An FBI veteran was named Monday to head the U.S. Border Patrol, a departure from the historical practice of picking someone who has risen through the ranks.

Mark Morgan, who briefly led the internal affairs department at the Border Patrol’s parent agency, will oversee a multibillion-dollar annual budget as he runs the agency in the crosshairs of the national debate about border security and immigration.

His selection didn’t reflect lack of confidence in the Border Patrol’s leadership or performance, Customs and Border Protection Commissioner R. Gil Kerlikowske emphasized.

Almost all federal law enforcement agencies — from the Coast Guard to the Drug Enforcement Administration — had outsiders take over at one time, Kerlikowske said.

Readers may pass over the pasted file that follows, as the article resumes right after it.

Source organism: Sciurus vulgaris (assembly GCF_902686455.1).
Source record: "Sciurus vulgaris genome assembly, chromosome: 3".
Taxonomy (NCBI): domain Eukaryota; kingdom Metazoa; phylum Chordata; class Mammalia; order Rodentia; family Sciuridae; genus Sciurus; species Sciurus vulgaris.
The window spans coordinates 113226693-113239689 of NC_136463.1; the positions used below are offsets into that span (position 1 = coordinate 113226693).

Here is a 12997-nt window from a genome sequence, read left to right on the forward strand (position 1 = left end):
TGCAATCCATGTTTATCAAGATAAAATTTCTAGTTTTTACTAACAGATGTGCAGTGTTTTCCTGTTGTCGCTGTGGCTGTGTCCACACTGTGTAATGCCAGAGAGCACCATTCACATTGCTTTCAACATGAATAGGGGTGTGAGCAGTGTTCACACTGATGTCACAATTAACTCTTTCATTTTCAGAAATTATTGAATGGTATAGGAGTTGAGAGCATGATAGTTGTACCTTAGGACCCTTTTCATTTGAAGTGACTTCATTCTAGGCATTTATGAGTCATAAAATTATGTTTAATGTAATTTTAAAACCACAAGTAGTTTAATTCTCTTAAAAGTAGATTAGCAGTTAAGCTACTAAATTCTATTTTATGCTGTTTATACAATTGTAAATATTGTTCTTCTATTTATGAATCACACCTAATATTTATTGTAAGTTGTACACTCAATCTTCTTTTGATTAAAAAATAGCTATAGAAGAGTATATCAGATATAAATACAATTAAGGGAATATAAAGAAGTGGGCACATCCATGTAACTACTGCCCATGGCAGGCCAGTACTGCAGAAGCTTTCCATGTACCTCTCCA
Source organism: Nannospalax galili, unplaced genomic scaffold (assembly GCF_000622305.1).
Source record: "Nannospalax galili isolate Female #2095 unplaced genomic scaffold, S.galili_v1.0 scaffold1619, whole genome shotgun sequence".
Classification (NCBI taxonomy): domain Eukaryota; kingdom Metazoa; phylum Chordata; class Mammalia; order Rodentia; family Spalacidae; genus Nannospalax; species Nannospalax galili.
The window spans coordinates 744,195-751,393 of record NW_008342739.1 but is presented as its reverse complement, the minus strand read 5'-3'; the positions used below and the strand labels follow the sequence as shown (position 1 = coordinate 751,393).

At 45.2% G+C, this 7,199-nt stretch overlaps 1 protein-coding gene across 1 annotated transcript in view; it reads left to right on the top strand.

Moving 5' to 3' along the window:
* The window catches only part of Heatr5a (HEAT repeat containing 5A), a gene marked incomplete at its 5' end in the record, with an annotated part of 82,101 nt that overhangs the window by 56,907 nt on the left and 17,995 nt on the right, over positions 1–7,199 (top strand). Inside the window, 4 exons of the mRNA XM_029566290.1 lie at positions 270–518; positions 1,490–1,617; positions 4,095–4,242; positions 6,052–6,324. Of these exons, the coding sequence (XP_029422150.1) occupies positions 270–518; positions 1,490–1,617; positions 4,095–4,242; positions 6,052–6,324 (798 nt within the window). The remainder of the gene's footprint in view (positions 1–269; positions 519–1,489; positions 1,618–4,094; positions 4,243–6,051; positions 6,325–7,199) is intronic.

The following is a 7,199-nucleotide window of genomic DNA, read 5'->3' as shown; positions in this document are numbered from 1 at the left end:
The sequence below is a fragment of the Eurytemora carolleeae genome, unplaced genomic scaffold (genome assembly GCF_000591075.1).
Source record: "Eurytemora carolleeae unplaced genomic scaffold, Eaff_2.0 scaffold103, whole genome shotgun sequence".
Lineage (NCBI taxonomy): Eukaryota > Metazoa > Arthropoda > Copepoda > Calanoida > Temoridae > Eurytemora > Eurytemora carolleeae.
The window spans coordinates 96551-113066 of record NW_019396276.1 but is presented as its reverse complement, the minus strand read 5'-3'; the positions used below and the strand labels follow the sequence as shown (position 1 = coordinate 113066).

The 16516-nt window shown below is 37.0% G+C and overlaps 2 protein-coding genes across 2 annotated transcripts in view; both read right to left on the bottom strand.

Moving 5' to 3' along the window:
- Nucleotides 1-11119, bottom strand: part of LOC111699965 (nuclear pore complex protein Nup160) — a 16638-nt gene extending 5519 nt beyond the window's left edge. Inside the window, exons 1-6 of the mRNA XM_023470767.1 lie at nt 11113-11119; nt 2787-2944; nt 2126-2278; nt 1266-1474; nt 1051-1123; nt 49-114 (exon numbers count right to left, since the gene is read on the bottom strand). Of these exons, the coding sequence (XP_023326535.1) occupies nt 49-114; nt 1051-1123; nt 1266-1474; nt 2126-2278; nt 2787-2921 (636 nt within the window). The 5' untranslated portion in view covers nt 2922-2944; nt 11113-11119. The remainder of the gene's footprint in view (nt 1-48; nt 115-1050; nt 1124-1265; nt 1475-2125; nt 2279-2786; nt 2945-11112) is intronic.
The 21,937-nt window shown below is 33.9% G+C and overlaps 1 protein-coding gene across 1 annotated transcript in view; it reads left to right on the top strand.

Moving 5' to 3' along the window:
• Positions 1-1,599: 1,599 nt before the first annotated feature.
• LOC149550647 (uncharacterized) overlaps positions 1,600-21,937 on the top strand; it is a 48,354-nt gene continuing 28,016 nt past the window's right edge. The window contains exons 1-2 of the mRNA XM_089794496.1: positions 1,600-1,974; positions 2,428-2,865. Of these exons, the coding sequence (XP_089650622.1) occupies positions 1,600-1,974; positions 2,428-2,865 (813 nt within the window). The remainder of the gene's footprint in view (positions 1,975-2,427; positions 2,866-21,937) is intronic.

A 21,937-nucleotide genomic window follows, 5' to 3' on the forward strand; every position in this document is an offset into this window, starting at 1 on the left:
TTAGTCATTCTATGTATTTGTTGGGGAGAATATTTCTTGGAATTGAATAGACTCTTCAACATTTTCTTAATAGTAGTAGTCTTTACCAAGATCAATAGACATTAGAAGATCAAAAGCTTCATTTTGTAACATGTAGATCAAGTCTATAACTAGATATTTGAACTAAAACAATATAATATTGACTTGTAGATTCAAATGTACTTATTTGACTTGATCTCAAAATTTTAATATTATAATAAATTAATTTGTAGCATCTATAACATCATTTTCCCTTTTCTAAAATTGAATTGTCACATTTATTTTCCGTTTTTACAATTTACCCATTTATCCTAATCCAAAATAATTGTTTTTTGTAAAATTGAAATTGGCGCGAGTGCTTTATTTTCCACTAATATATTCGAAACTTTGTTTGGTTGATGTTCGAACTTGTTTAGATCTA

“In the case of the Border Patrol, the current leadership across the top, from headquarters to the field, consists of the finest group of men and women that I have worked with in my more than 40 years in law enforcement,” he wrote in a memo to staff.

Morgan is no stranger to the Border Patrol. In 2014, the FBI loaned Morgan to Customs and Border Protection to serve as acting assistant commissioner for internal affairs. He oversaw an extensive review of complaints of excessive use of force and employee misconduct.

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